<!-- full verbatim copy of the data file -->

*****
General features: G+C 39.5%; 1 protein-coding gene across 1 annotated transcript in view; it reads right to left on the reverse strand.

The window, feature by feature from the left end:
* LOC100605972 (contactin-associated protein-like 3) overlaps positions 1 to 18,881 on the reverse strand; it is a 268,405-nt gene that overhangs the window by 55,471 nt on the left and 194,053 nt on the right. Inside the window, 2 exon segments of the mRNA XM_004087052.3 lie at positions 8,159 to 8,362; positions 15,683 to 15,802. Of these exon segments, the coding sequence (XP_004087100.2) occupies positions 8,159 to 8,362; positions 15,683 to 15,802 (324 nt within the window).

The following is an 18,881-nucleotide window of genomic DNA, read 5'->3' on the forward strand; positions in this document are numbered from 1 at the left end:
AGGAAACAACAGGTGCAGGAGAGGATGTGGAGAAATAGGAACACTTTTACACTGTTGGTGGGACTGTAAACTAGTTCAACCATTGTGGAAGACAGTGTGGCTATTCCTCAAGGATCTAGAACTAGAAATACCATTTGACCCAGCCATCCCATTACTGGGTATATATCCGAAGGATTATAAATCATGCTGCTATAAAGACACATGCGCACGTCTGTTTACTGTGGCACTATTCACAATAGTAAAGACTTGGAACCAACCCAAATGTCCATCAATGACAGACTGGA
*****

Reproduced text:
General features: G+C 39.5%; 1 protein-coding gene across 1 annotated transcript in view; it reads right to left on the reverse strand.

The window, feature by feature from the left end:
* LOC100605972 (contactin-associated protein-like 3) overlaps positions 1 to 18,881 on the reverse strand; it is a 268,405-nt gene that overhangs the window by 55,471 nt on the left and 194,053 nt on the right. Inside the window, 2 exon segments of the mRNA XM_004087052.3 lie at positions 8,159 to 8,362; positions 15,683 to 15,802. Of these exon segments, the coding sequence (XP_004087100.2) occupies positions 8,159 to 8,362; positions 15,683 to 15,802 (324 nt within the window).

The following is an 18,881-nucleotide window of genomic DNA, read 5'->3' on the forward strand; positions in this document are numbered from 1 at the left end:
AGGAAACAACAGGTGCAGGAGAGGATGTGGAGAAATAGGAACACTTTTACACTGTTGGTGGGACTGTAAACTAGTTCAACCATTGTGGAAGACAGTGTGGCTATTCCTCAAGGATCTAGAACTAGAAATACCATTTGACCCAGCCATCCCATTACTGGGTATATATCCGAAGGATTATAAATCATGCTGCTATAAAGACACATGCGCACGTCTGTTTACTGTGGCACTATTCACAATAGTAAAGACTTGGAACCAACCCAAATGTCCATCAATGACAGACTGGA